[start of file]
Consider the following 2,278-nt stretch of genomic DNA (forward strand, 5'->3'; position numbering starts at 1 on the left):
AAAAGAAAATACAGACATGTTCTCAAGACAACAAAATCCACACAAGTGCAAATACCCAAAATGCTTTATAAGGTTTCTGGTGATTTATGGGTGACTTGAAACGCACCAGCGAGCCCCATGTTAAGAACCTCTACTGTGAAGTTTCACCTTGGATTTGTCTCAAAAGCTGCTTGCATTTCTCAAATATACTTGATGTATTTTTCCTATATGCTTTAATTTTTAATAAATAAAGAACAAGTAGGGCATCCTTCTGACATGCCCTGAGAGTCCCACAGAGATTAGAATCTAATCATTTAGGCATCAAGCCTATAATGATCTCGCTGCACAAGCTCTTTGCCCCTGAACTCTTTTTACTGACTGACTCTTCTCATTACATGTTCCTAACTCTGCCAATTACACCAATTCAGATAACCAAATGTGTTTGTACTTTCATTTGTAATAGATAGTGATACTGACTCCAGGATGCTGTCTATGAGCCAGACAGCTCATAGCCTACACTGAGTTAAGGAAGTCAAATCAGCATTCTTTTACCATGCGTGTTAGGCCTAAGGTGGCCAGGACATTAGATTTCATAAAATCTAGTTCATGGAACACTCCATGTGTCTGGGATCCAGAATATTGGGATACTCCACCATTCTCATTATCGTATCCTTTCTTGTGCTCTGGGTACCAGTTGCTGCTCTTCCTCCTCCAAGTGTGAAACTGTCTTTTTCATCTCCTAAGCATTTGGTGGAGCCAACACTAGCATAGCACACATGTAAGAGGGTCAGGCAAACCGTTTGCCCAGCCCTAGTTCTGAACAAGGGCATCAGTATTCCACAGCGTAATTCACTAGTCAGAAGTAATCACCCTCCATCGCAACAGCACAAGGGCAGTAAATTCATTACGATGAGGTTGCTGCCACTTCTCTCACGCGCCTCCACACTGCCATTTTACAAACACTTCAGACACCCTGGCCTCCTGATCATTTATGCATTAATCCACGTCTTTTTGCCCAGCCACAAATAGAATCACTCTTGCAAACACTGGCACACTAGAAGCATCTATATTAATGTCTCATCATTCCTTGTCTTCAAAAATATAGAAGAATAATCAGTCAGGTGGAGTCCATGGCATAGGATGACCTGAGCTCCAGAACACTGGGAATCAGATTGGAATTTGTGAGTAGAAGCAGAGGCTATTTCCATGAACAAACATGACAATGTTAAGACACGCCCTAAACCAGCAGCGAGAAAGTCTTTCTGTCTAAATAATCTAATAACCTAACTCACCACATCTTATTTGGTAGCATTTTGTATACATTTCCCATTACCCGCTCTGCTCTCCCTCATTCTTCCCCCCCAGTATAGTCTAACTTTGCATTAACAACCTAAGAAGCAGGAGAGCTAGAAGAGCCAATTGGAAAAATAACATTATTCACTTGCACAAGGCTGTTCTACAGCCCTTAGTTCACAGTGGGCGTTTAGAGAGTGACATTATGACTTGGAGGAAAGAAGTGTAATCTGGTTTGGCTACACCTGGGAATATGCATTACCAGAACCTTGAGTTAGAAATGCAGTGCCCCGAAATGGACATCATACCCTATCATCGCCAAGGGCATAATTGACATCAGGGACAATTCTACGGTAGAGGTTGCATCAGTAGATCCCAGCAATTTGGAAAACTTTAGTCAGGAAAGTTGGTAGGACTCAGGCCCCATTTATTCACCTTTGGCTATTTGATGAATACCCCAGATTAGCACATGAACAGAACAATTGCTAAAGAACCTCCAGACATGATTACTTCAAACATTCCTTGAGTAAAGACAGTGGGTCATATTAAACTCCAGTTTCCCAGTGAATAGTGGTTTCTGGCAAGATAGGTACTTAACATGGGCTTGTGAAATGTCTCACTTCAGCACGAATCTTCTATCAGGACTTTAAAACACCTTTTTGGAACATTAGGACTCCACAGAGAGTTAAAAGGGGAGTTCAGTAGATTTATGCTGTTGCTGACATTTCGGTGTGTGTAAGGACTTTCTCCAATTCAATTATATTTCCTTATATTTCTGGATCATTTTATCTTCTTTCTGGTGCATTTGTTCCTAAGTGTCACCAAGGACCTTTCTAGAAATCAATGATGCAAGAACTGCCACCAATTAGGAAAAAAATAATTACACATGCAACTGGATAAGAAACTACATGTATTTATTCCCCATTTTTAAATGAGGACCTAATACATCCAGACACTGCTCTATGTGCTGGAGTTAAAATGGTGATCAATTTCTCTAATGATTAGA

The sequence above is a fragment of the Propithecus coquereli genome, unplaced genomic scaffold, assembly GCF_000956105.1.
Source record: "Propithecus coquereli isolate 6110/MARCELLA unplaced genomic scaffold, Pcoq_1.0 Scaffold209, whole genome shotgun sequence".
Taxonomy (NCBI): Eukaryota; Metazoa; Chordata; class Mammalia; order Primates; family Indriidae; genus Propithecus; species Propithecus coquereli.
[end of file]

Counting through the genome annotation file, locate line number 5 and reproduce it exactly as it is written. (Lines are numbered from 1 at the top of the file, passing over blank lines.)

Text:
Taxonomy (NCBI): Eukaryota; Metazoa; Chordata; class Mammalia; order Primates; family Indriidae; genus Propithecus; species Propithecus coquereli.